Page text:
Hamilton’s agricultural committee requests city to keep farmland in Greenbelt

News Nov 29, 2015 by Kevin Werner Stoney Creek News

Hamilton’s agricultural advisory committee is urging the city to keep an “L-shaped” portion of property along Golf Club Road and Hendershot Road that borders Glanbrook and upper Stoney Creek in the provincial Greenbelt.

In anticipation of what could be a contentious special planning committee meeting Dec. 3 to discuss Hamilton’s Greenbelt land recommendations, members of the agricultural and rural affairs advisory committee last week recommended politicians keep about 243 hectares of land along Golf Club Road and Hendershot Road, which extends to Third Road to the east and Mud Street to the north, within the Greenbelt.

The advisory committee also wanted to keep 323 hectares of land from Twenty Road to Twenty Mile Creek, Highway 56 to Hendershot Road Street in the Greenbelt plan.  City officials say both parcels of land are designated for the future Elfrida growth area, but concede that “some productive lands will be lost.”

City staff is recommending both sections be taken out of the Greenbelt.

“I hope our city people are looking not just 20 years ahead, but they should be looking 50 years ahead,” said Cathy McMaster of Flamborough.

City planning staff is recommending that about 450 hectares of land from Book Road, south of Garner Road Shaver Road between Shaver Road and Fiddler’s Green Road and 570 hectares of land that borders Trinity Church Road, Airport Road East and half-way between Nebo Road and Miles Road be included in the Greenbelt. City planning staff says the land has “limited development” potential.

Members of the committee didn’t make a recommendation whether or not to keep two parcels of land in Winona in the Greenbelt.  Most members were not familiar with the properties, only that both are working farms.

 City staff is recommending that the two parcels of land that total 104 hectares, currently tender fruit farms, with one located on E.D. Smith property be removed from the Greenbelt.

Stoney Creek councillor Brenda Johnson wants the province to agree to remove one of the parcels of land so the city can purchase about 25 acres from E.D. Smith to build a much-needed recreation centre for the area.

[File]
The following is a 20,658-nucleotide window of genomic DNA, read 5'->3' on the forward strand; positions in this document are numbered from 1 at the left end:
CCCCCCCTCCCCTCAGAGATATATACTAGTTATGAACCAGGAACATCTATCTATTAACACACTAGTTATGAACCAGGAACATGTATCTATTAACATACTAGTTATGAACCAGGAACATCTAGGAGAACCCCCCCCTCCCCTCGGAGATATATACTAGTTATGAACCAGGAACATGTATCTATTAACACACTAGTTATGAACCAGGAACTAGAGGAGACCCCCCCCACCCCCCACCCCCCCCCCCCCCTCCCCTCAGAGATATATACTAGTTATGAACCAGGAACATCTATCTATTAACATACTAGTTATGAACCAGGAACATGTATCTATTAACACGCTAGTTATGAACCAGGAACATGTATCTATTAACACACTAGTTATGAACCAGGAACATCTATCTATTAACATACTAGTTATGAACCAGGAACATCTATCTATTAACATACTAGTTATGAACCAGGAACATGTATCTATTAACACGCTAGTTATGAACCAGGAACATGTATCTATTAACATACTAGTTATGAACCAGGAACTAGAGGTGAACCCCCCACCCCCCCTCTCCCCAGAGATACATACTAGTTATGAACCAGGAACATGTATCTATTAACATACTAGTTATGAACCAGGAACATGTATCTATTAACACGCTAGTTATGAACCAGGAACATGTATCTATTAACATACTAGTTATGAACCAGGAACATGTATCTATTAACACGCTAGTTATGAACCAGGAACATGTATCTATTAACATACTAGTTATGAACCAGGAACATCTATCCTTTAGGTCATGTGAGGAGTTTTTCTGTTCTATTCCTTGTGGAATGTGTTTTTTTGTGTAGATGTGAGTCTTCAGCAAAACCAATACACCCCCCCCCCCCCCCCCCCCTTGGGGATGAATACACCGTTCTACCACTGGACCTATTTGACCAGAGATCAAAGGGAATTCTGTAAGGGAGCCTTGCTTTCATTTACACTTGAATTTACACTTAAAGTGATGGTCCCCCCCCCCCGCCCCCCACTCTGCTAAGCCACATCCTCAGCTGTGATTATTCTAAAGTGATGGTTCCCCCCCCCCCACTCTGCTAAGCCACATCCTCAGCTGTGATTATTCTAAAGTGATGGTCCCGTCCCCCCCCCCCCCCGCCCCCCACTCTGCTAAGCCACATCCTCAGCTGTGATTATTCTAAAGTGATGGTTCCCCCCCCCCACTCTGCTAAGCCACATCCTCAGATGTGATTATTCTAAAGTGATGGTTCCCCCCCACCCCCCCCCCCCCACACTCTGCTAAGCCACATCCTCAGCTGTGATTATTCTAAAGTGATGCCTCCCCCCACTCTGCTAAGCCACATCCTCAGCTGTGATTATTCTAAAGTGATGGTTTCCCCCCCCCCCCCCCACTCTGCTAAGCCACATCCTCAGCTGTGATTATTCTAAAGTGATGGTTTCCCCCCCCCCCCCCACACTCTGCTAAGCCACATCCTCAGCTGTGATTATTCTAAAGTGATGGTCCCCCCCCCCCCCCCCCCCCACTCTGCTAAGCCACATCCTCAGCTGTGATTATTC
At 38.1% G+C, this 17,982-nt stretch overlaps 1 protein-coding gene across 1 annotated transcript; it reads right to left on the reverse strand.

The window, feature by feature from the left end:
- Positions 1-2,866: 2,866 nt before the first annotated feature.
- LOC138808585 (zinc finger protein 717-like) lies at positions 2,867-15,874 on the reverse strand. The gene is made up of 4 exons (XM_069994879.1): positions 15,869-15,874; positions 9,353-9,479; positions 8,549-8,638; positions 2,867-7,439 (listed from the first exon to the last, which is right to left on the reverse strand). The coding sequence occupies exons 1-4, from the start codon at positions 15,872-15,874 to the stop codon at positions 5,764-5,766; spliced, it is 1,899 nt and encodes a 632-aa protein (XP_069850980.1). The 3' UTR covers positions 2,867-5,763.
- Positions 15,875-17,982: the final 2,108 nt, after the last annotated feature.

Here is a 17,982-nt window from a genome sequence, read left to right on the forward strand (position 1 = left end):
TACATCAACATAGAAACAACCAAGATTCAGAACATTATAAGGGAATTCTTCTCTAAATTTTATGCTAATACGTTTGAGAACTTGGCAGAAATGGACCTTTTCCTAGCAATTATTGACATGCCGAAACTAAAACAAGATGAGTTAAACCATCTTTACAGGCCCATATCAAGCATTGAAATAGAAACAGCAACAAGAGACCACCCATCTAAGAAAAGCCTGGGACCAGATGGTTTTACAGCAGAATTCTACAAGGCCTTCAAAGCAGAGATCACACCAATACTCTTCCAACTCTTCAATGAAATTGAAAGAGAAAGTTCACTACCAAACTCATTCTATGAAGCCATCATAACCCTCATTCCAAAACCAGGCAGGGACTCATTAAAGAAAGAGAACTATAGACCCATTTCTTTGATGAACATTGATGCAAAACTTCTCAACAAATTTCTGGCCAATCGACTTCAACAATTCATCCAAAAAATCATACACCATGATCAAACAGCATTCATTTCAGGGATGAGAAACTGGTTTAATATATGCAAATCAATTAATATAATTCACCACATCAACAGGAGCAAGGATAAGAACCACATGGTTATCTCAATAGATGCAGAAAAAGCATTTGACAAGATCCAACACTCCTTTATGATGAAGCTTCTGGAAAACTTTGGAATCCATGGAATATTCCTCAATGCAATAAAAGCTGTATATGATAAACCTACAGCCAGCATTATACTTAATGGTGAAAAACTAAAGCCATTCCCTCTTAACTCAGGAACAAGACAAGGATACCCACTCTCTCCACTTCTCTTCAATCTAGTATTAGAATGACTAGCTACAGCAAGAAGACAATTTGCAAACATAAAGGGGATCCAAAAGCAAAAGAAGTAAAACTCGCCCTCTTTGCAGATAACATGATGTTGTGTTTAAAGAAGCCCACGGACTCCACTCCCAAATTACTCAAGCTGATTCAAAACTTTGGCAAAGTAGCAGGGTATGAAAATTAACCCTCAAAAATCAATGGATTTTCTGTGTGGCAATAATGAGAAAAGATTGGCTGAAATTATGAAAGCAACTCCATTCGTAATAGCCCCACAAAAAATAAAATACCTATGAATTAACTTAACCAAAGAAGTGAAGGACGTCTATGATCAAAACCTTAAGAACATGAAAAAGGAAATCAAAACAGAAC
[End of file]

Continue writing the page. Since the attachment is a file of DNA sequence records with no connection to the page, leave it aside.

The lower Stoney Creek properties are at Glover and Lewis roads, one east and west of Fifty Road, north of Highway 8.

The area has already been designated under the Stoney Creek Urban Boundary Expansion (SCUBE) to accommodate about 15,000 residents over the next 20 years.  Part of the SCUBE plan, the Fruitland-Winona Secondary Plan, is being fought at the Ontario Municipal Board. A hearing is scheduled for early next year.

“We have to make a major effort to keep as much food land in the Greenbelt as possible,” said McMaster. “I hope we have some success.”

Hamilton planning officials provided the province in the spring with its preliminary recommendations on the Greenbelt designation.  The Dec. 3 meeting will finalize the city’s recommendations on the Greenbelt, which was introduced by the province in 2005.

The city has determined not to include the Red Hill Valley in the Greenbelt, or other natural areas, arguing they are governed under local conservation authority.

Flamborough councillor Robert Pasuta said even though the city will make its recommendations to the province, the final decision will be made by the Ontario government.

Final recommendations are expected from the province in early 2016.

“We’re got to protect as much of our farmland as we can,” said Pasuta, who is also a farmer in Flamborough.

The province last year announced it was reviewing a number of Ontario-wide planning documents, including the Greenbelt Plan and the Niagara Escarpment Plan.

Provincial projections have Hamilton growing by about 120,000 people and 50,000 jobs from 2031 to 2041.